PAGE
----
India close in on victory after Australia collapse

+100%-

India’s players celebrate the wicket of Peter Handscomb on Day 4.

India vs Australia 1st Test- Day 4

Adelaide, December 9: Indian bowlers once again exposed the chinks in jittery Australian batting line-up leaving the hosts tottering at 104 for 4 in pursuit of a tough target of 323 on the fourth day of the first Test on Sunday.
With 219 runs required on a fifth day track, it will be an onerous job for the Australian batsmen, who have been struggling against a consistent Indian attack with their ultra defensive approach.
Ravichandran Ashwin (2/44 in 19 overs) and Mohammed Shami (2/15 in 9 overs) were impressive during the final session as Australia lost three wickets in Marcus Harris (26), Usman Khawaja (8) and Peter Handscomb (14).
At end of play, Shaun Marsh was unbeaten on 31 runs (92 balls) while Travis Head was batting on 11 not out (37 balls).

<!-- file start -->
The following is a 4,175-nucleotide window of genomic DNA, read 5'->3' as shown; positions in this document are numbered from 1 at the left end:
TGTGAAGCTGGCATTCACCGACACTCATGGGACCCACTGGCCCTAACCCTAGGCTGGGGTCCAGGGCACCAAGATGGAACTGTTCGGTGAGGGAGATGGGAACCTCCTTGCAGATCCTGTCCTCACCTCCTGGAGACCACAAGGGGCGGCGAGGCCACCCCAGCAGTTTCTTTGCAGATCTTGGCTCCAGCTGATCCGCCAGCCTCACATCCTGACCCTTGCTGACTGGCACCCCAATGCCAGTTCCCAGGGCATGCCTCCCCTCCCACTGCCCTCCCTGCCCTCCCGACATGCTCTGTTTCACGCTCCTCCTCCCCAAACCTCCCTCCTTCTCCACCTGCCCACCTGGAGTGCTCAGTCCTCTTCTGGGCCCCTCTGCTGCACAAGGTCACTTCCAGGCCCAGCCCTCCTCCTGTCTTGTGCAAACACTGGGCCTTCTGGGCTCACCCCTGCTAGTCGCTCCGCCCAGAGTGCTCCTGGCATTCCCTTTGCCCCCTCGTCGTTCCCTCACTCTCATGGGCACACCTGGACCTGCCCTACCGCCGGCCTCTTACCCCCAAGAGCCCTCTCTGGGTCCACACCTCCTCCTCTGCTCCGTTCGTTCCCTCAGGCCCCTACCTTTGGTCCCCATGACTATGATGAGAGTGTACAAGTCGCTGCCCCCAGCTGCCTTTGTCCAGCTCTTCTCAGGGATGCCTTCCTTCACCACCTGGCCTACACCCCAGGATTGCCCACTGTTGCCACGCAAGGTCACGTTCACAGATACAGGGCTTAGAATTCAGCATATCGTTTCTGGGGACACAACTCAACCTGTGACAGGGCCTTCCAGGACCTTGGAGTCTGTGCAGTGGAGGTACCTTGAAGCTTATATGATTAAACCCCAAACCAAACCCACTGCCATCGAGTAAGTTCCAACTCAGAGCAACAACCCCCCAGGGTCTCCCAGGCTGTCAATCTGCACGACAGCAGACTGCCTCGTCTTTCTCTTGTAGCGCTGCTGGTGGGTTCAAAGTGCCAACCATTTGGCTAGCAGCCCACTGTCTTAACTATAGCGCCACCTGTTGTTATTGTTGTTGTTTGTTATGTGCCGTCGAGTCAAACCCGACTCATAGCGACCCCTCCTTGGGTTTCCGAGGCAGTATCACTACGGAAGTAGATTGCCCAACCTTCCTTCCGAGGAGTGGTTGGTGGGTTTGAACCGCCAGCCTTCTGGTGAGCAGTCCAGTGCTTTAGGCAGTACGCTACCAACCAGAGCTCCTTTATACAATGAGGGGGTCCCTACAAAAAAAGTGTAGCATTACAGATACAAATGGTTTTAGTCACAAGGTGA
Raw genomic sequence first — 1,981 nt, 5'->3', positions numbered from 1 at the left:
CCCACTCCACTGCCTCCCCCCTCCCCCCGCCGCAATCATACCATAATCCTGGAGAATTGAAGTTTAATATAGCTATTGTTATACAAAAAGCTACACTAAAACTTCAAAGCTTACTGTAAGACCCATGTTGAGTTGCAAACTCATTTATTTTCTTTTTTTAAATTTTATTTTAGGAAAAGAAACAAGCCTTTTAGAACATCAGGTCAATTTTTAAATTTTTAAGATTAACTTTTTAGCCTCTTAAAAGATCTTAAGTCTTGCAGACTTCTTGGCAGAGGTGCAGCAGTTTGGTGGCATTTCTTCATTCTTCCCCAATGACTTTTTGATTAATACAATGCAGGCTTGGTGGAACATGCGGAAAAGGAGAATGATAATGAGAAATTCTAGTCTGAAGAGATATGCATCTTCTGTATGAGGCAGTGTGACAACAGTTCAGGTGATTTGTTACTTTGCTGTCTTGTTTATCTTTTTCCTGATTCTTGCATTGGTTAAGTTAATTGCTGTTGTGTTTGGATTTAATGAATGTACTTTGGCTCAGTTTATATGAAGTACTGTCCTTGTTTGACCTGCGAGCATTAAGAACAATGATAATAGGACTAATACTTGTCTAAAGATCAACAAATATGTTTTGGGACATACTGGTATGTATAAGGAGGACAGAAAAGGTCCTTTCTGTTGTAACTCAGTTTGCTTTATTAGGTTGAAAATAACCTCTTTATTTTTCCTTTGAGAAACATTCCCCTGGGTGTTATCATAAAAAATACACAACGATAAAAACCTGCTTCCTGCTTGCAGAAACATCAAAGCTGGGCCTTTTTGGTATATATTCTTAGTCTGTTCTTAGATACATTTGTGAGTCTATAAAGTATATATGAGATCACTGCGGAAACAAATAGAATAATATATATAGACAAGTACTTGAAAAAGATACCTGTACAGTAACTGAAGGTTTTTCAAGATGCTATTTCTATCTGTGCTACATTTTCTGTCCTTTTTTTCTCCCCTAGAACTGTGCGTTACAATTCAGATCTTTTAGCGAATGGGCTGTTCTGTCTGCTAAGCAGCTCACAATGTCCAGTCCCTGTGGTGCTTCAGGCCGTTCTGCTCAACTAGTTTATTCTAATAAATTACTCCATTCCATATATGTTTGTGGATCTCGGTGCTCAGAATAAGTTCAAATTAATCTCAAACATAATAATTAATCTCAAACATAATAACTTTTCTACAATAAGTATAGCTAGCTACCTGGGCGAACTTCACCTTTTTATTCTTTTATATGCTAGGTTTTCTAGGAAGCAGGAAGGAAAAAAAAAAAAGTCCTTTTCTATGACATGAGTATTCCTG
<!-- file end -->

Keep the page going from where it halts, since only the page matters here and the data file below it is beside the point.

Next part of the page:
After tea, Australia had an early reprieve in the 13th over when Cheteshwar Pujara failed to latch onto a tough chance at first slip from opener Marcus Harris (26), then on 14 not out, off Mohammed Shami (2/15).
The pacer put up an improved performance as he managed to etch out Harris’ wicket in the 17th over, caught behind.
The big blow to Australia’s dim hopes of winning this Test came when the dogged Usman Khawaja (8) was caught in the deep off Ashwin as he tried to clear mid-off.
The mistimed skier was caught by Rohit Sharma, who judged well and dived in-front to take the catch.
Peter Handscomb (14) and Marsh then added 24 runs for fourth wicket in 13.2 overs. The former had a ‘life’ when KL Rahul didn’t latch onto a tough chance at short leg off Ashwin in the 34th over.
Three overs later the breakthrough did come when Handscomb hit Shami straight to midwicket and Pujara completed an easy catch.
This was after India lost five wickets for 25 runs in the post lunch session to set a 323-run target The visitors were bowled out for 307 (106.5 overs) in their second innings thanks largely to some atrocious shot selection from the lower-middle order. (PTI)